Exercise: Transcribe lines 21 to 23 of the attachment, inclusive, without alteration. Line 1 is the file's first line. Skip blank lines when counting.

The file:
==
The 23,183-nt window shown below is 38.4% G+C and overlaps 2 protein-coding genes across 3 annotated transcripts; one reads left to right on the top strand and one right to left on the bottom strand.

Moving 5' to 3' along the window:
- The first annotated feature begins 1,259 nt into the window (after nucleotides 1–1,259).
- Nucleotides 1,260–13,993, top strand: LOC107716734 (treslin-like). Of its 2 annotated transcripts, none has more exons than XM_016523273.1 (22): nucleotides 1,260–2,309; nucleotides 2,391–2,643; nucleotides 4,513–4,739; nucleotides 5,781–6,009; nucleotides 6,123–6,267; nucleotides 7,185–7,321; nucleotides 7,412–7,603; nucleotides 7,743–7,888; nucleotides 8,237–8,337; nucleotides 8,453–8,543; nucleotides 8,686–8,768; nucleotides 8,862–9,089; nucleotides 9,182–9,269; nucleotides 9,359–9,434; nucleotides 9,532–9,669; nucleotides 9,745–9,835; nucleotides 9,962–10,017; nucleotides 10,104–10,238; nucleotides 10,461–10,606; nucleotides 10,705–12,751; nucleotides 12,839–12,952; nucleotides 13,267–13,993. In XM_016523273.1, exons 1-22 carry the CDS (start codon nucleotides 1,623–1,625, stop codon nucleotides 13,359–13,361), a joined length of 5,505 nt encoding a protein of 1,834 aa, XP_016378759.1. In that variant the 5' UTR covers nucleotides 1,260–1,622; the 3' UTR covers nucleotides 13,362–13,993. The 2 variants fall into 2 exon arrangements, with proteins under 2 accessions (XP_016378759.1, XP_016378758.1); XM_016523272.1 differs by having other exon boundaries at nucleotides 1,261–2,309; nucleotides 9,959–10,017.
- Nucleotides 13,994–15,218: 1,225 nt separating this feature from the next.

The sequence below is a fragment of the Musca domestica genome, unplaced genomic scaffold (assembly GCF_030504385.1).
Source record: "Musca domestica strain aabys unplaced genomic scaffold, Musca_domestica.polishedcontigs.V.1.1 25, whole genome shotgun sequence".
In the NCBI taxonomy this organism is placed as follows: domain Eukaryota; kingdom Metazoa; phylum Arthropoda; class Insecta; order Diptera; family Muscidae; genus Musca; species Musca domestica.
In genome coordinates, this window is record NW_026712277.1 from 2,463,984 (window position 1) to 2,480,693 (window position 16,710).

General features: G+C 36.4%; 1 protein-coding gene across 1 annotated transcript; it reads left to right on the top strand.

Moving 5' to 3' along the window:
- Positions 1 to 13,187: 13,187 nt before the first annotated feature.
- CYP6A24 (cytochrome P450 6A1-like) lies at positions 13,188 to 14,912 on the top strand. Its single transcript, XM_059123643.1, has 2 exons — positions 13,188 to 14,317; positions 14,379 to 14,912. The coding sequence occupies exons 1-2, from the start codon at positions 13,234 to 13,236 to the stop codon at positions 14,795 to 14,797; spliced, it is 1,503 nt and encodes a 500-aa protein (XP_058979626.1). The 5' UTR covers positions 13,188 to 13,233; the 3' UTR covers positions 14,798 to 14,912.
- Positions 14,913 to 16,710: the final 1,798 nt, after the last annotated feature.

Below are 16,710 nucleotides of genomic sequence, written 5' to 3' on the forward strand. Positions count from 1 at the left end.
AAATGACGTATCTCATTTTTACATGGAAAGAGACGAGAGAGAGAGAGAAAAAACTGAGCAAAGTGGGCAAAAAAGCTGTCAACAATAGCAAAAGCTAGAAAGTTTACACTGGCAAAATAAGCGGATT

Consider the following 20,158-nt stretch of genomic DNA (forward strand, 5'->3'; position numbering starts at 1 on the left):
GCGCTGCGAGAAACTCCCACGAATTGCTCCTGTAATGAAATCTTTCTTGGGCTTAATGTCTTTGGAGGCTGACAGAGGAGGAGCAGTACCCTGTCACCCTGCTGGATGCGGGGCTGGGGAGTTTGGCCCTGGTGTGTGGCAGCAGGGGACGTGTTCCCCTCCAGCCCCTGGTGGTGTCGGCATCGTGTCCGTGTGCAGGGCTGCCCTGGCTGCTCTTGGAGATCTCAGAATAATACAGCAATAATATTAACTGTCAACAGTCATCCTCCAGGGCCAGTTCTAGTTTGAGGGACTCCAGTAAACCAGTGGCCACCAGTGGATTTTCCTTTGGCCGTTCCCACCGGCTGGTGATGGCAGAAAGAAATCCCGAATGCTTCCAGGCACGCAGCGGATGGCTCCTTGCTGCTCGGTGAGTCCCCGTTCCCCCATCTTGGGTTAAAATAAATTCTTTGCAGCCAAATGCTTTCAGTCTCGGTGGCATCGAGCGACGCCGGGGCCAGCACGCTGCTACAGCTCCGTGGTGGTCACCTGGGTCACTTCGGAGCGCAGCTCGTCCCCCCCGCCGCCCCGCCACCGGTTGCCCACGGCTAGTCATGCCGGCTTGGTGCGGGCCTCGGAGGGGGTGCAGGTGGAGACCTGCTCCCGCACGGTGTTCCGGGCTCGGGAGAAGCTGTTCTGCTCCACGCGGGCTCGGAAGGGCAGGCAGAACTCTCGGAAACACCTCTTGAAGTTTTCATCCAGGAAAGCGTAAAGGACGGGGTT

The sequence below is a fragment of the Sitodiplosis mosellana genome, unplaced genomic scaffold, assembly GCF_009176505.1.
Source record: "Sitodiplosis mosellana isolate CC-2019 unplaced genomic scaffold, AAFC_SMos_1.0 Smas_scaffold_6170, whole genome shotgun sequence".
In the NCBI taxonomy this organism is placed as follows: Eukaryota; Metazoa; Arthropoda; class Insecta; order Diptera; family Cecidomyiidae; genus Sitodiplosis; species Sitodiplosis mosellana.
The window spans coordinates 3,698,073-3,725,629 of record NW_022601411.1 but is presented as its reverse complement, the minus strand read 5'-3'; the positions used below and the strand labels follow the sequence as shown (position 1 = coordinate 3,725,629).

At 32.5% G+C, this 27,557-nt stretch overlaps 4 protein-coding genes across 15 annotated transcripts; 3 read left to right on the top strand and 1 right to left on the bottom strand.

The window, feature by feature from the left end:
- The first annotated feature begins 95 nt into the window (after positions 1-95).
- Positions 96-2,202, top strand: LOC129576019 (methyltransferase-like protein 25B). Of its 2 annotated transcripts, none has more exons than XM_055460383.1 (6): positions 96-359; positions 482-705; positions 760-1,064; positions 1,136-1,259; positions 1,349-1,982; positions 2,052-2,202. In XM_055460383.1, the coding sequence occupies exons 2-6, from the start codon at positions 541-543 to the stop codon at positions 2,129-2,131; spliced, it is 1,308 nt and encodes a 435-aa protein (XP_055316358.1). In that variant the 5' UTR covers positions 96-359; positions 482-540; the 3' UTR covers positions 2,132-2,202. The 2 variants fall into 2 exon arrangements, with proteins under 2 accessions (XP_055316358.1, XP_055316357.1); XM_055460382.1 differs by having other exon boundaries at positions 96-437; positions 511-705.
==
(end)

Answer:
In the NCBI taxonomy this organism is placed as follows: Eukaryota; Metazoa; Arthropoda; class Insecta; order Diptera; family Cecidomyiidae; genus Sitodiplosis; species Sitodiplosis mosellana.
The window spans coordinates 3,698,073-3,725,629 of record NW_022601411.1 but is presented as its reverse complement, the minus strand read 5'-3'; the positions used below and the strand labels follow the sequence as shown (position 1 = coordinate 3,725,629).

At 32.5% G+C, this 27,557-nt stretch overlaps 4 protein-coding genes across 15 annotated transcripts; 3 read left to right on the top strand and 1 right to left on the bottom strand.